Child sexual abuse (CSA) has serious short-term and long-term effects, including non-suicidal self-injury (NSSI) and suicidal ideation (SI). One possible thread linking CSA to NSSI and suicide risk is emotion dysregulation. The current study assessed whether facets of emotion dysregulation mediated relations of NSSI behaviours and functions, and SI. Participants (N = 121; Mean age = 18.69, age-range 18–22; 78 per cent female), college students with a history of childhood trauma, completed an online survey. Results indicated that facets of emotion dysregulation (i.e. clarity, non-acceptance) mediated the relationship between CSA and SI. CSA was associated with automatic negative reinforcement, social negative and social positive reinforcement NSSI functions, but was not associated with NSSI behaviours. Emotion dysregulation facets did not mediate the relationship between CSA and NSSI functions. Findings highlight the need to help CSA survivors have clarity and acceptance of emotional experiences to reduce SI risk. This research did not receive any specific grant from funding agencies in the public, commercial or not-for-profit sectors.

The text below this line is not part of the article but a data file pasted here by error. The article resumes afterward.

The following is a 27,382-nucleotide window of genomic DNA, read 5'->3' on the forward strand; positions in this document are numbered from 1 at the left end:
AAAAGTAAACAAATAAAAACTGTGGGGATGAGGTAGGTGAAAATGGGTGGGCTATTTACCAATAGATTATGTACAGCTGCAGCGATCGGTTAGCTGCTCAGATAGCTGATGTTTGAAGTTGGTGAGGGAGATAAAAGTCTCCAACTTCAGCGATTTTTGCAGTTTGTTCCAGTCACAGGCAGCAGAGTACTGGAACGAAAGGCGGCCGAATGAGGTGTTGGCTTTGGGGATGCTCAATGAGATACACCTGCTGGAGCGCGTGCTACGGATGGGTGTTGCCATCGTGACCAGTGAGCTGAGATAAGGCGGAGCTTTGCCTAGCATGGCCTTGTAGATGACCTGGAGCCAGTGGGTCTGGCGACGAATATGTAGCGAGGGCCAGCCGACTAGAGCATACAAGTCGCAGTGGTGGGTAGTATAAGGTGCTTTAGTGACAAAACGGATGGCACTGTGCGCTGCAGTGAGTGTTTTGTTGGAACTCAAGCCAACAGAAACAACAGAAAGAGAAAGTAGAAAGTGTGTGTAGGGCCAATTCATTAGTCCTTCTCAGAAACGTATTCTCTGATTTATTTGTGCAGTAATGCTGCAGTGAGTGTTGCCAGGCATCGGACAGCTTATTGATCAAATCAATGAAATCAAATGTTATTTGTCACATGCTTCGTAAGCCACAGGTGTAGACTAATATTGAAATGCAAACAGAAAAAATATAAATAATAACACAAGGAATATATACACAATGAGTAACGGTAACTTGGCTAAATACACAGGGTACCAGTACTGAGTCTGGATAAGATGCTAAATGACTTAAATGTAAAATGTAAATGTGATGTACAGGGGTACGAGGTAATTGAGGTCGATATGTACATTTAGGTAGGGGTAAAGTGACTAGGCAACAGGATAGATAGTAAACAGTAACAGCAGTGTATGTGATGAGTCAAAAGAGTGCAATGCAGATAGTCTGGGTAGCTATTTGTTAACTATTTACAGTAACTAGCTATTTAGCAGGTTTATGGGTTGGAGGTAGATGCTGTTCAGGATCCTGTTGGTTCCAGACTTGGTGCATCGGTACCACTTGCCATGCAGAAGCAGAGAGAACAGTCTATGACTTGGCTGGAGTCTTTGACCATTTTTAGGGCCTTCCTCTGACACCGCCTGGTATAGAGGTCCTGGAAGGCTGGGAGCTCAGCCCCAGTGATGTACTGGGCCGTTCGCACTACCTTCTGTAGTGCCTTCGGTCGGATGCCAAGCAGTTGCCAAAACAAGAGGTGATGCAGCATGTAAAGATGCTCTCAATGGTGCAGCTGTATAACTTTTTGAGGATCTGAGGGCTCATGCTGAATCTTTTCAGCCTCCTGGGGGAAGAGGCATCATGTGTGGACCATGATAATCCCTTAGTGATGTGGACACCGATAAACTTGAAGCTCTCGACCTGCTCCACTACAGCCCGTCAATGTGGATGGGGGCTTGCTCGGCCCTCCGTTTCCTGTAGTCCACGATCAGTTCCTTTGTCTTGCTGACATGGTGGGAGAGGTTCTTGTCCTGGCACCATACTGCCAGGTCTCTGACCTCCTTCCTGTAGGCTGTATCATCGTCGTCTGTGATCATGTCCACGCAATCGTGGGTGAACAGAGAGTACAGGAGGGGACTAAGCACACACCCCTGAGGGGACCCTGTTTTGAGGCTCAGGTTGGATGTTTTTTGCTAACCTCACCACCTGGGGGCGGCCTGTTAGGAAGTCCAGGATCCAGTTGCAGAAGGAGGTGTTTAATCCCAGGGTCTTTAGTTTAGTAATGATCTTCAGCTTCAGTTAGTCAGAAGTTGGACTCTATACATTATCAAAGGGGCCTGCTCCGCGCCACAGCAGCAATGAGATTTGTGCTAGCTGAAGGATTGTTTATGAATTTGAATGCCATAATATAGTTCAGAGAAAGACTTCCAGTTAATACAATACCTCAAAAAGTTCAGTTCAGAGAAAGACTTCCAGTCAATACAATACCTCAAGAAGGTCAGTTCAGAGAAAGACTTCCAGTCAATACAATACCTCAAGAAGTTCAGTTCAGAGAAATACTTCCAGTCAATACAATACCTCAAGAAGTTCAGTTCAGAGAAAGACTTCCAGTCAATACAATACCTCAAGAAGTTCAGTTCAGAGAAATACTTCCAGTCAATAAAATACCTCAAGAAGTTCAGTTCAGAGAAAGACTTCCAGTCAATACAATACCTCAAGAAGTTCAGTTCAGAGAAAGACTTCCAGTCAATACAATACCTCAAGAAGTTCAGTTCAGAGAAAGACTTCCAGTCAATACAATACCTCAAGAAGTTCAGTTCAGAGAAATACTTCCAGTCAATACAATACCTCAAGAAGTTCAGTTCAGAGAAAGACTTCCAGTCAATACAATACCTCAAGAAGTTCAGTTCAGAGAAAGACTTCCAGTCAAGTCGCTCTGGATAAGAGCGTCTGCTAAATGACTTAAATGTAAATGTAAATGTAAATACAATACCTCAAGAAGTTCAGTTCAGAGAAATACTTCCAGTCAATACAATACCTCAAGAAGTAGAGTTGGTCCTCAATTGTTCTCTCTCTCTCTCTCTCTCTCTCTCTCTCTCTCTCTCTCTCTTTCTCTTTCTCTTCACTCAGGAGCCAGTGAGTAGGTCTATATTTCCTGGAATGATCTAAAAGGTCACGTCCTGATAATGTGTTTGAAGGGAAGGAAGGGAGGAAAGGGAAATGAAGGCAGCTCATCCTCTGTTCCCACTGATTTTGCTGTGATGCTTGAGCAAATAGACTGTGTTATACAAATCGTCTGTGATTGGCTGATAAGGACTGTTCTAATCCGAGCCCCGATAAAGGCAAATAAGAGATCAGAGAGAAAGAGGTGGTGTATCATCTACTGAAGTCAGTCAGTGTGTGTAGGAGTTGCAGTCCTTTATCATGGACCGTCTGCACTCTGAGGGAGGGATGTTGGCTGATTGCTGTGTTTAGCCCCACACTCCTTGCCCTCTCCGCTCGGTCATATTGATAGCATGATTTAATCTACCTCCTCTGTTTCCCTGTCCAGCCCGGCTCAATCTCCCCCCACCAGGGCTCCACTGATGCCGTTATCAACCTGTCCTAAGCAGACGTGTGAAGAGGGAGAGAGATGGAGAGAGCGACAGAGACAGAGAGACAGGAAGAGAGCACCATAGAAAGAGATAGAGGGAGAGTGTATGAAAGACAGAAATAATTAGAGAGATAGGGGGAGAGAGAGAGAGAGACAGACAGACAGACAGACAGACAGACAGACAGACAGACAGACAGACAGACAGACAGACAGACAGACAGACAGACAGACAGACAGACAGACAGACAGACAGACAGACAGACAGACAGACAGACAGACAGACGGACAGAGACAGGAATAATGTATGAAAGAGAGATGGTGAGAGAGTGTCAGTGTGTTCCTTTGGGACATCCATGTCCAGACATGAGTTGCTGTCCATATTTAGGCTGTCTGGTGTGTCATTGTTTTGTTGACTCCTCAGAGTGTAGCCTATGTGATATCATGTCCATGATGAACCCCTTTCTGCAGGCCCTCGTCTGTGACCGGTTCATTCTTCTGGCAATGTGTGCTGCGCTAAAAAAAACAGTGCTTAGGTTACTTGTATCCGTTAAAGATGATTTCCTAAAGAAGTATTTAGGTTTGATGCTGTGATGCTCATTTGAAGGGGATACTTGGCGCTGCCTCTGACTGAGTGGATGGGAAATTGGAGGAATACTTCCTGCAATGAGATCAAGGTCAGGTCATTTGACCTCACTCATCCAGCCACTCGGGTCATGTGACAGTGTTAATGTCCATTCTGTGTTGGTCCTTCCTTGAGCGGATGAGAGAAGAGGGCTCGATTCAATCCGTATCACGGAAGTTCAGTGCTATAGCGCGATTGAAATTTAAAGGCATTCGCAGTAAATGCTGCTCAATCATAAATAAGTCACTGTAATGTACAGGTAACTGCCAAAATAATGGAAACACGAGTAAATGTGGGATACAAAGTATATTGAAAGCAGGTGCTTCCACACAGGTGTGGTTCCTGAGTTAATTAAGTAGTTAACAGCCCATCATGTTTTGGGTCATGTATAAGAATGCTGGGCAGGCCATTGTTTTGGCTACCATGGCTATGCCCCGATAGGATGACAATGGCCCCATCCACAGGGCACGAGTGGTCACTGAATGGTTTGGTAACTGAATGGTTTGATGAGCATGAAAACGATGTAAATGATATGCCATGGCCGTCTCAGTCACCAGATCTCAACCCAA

All Science Journal Classification (ASJC) codes
- Pediatrics, Perinatology, and Child Health